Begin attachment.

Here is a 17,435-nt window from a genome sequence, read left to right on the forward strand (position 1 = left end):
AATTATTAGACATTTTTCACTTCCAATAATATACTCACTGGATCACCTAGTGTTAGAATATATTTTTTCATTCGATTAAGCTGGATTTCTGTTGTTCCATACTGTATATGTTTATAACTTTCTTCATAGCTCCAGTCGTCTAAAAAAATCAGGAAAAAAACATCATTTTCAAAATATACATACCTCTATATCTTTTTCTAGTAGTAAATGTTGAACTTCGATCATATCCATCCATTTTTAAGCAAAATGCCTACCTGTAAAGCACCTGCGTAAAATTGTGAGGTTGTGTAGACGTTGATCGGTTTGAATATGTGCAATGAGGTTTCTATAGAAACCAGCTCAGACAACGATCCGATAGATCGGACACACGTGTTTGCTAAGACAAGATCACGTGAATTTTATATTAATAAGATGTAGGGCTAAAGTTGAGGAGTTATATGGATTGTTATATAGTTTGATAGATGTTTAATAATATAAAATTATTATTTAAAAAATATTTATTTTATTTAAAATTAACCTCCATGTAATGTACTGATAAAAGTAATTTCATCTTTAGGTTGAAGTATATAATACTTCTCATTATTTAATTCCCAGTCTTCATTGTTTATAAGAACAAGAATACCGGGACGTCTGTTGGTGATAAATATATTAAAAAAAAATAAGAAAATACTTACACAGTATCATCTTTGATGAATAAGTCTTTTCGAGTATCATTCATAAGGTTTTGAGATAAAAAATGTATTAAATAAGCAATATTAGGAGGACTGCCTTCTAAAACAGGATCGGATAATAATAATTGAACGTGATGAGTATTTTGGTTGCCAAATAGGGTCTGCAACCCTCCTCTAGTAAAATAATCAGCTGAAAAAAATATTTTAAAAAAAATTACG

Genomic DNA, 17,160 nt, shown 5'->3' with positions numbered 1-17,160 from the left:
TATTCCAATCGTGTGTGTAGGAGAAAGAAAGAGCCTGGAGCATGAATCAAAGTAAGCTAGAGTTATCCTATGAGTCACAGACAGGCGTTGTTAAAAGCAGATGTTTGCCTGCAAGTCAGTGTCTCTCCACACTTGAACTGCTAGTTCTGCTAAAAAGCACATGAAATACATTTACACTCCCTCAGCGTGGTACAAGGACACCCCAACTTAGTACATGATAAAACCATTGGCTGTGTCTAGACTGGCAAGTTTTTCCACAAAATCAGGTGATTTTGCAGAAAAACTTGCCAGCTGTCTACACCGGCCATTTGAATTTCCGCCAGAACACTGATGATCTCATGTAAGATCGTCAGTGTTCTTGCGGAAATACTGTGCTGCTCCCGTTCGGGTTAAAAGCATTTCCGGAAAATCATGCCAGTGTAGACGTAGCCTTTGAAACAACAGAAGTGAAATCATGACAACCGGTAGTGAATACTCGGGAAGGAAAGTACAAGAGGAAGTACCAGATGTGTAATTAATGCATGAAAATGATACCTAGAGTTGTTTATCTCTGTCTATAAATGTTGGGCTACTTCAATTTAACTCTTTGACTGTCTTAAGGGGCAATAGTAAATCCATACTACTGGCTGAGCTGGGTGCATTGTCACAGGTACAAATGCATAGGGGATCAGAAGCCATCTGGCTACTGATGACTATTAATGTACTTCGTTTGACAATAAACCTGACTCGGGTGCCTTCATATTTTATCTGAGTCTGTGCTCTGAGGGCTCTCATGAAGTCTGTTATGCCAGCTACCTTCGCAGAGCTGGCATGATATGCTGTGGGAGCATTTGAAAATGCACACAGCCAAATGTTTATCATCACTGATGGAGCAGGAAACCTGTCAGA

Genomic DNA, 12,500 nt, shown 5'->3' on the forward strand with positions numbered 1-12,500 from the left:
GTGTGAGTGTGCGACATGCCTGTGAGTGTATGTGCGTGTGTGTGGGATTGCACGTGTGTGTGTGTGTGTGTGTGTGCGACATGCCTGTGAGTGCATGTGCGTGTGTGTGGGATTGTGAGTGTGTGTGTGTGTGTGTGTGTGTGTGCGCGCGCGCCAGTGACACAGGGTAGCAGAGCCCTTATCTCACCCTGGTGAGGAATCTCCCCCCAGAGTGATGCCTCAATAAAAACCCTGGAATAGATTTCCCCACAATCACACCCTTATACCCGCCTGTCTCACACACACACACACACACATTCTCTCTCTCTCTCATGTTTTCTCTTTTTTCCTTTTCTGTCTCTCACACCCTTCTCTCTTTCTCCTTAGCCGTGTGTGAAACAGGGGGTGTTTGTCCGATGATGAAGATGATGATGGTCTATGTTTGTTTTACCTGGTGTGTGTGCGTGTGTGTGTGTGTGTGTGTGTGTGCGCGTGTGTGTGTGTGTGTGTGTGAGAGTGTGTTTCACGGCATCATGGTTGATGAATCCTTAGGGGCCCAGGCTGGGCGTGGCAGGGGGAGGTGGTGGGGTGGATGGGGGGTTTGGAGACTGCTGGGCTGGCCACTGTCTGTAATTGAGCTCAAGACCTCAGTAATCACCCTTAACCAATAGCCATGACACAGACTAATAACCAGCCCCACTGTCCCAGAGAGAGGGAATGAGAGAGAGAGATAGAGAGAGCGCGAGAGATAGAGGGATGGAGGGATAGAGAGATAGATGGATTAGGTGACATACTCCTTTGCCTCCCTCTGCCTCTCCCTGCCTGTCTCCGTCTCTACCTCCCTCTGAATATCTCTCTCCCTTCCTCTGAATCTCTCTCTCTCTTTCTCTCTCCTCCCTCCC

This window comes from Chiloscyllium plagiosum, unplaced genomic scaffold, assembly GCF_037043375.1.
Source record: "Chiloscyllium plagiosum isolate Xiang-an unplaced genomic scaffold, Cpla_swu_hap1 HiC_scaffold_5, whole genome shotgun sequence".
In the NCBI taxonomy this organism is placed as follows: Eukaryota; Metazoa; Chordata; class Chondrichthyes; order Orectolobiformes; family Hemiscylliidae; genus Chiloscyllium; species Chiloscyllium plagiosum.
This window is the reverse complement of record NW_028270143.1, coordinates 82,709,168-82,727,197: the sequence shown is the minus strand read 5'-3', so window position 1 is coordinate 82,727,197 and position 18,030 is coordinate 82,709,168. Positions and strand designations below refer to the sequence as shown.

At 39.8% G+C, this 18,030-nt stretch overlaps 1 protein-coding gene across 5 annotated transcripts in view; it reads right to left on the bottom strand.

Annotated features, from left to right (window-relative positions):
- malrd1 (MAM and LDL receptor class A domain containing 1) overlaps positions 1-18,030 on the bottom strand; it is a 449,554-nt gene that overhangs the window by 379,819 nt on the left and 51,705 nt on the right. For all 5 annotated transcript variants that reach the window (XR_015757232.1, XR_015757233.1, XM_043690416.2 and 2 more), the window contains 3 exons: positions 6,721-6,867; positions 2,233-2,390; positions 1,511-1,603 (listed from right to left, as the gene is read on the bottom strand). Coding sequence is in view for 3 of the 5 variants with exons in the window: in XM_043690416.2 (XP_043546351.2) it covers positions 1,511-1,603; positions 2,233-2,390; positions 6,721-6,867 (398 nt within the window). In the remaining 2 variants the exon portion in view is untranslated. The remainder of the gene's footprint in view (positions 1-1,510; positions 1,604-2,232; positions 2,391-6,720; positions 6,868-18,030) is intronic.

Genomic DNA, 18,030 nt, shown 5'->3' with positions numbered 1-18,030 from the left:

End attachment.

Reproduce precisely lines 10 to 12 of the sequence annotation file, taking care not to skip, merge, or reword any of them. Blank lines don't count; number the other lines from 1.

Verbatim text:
This window is the reverse complement of record NW_028270143.1, coordinates 82,709,168-82,727,197: the sequence shown is the minus strand read 5'-3', so window position 1 is coordinate 82,727,197 and position 18,030 is coordinate 82,709,168. Positions and strand designations below refer to the sequence as shown.

At 39.8% G+C, this 18,030-nt stretch overlaps 1 protein-coding gene across 5 annotated transcripts in view; it reads right to left on the bottom strand.

Annotated features, from left to right (window-relative positions):